David Segal is the executive director of Demand Progress, the online activist organization credited with leading the fight against the Stop Online Piracy Act and other related bills in 2012. January 10, 2014 was the day he announced plans to rally the internet community into combating the National Security Agency’s illegal activities—censorship and surveillance—and also to encourage people to contact their local lawmakers to enforce the passage of the USA Freedom Act. The protest begins on February 11th, 2014, and is aptly titledThe Day We Fight Back.
Open-internet activism is not a new concept (Does anyone remember Bear Share?), but there is a difference between, say, a local small-time pirate and people such as Aaron Swartz, late (RIP) activist for this open-internet culture. In part, Segal’s protest is dedicated to him as well. If you haven’t heard of Swartz (don’t worry, learn about him real quick now), let me bring you up to speed: Swartz, an ingenious programmer and Harvard research fellow, sought to download a large number of journals from the JSTOR online academic journal database in order to distribute them for public viewing. Swartz was arrested by MIT campus police and a US Secret Service Agent in January of 2011. He had undertaken his task on a computer he kept tucked away in a computer wiring closet in MIT, and had reportedly done so with the door unlocked and his actions viewable to curious onlookers. He committed suicide in early 2013, under the pressure of the subsequent trial and the knowledge that he would surely be found guilty.
But what does this have to do with the National Security Agency (NSA)? Aaron Swartz was an advocate for a culture that did not prohibit expressive freedoms, both socially and over the internet. David Segal is another such advocate. The NSA was created for surveillance and cryptographic tasks, and is almost a century-old organization; however, thanks to Edward Snowden’s recent whistle-blowing which brought to public attention the NSA’s hidden and entirely illegal mass surveillance setup, social activists have gathered under Segal’s guidance in order to lash against the NSA’s unlawful activities. Websites and organizations that have joined forces include the Electronic Frontier Foundation, ACLU, Reddit, Other98, imgur, Upworthy (a personal favorite), and Amnesty International, although these are only a few among a truly incredible list of other fantastic organizations.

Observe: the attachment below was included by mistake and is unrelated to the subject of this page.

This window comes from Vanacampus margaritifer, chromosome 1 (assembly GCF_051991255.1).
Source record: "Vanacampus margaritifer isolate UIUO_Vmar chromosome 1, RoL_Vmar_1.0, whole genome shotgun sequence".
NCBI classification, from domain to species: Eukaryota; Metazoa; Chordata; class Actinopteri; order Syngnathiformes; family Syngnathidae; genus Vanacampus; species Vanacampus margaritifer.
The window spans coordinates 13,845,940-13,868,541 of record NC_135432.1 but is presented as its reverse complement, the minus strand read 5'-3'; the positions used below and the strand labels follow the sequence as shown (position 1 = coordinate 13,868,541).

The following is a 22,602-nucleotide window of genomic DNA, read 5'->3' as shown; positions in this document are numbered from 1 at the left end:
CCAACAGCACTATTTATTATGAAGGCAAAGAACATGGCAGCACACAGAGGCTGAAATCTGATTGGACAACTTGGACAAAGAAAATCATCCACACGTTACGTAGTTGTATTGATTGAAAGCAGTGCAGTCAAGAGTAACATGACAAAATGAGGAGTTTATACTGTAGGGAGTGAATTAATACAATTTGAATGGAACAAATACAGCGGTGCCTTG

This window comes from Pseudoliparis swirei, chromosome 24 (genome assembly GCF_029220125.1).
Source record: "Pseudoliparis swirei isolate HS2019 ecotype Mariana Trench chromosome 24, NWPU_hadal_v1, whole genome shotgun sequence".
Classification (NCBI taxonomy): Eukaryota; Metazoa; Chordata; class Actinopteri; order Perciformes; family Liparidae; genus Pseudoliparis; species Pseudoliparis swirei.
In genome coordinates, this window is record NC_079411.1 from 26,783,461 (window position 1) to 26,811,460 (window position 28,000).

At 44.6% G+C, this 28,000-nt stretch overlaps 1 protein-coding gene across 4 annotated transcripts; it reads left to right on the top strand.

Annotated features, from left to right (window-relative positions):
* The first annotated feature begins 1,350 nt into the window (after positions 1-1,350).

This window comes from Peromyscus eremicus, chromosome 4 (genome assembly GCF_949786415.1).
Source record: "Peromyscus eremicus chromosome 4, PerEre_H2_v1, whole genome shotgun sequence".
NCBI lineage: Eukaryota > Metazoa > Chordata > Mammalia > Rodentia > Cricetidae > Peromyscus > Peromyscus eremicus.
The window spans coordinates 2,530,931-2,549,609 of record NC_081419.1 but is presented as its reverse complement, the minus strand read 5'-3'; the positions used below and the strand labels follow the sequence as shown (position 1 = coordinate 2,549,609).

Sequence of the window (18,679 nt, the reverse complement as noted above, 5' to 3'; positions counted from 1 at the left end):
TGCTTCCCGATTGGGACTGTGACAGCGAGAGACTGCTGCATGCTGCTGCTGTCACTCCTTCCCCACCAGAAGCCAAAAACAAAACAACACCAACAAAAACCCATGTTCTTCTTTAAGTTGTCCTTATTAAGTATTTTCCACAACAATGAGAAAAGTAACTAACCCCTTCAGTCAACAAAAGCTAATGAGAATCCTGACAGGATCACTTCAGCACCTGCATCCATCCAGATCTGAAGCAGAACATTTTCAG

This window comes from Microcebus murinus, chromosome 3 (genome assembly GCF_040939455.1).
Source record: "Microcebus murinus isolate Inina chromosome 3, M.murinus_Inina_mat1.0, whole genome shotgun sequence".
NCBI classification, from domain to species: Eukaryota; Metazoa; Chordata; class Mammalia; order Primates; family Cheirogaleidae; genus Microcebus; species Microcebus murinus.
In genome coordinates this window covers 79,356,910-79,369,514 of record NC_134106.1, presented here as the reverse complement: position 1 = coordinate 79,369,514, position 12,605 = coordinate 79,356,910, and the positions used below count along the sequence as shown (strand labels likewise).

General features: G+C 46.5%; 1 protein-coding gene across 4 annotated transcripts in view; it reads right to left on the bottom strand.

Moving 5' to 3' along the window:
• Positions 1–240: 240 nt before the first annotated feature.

In addition to calling out the NSA, Segal’s protest also advocates the US Freedom Act. This proposed bill from 2013 states that its purpose is “To rein in the dragnet collection of data by the National Security Agency (NSA) and other government agencies, increase transparency of the Foreign Intelligence Surveillance Court (FISC), provide businesses the ability to release information regarding FISA requests, and create an independent constitutional advocate to argue cases before the FISC.” The bill has the massive task of ending data collection by various government bodies, ending secret actions by the FISA court, and allowing for greater public transparency by internet organizations (Facebook, Wikipedia, Google) that release information regarding demands made by US governmental organizations.
You might still be wondering: what does this all mean in regards to the way I use the internet, and how is the protesting occurring? The Day We Fight Back, under Segal’s guidance, is the organized body that is spearheading the caging of that miscreant NSA. The protest is organized with interactive online banners, which read, “Dear Internet, we’re sick of complaining about the NSA. We want new laws that curtail online surveillance. TODAY WE FIGHT BACK.” Included in the banner are two options to add your phone number and email address, which will provide easy calling and email outlets for you to contact your legislators, which is the ultimate goal of February 11th’s manifestation. The fight does not stop with the banners: if you value a society where illegal surveillance does not occur, put away your Guy Fawkes masks and call your legislators. This protest should inspire you to protect the values of open-internet culture and to push social responsibility and equality by citizens, representatives, and governing bodies and their organizations.
Today is the day of rage. Today we need to cage that demeaning Agency and take away its overextended privileges.
Today is the Day We Fight Back.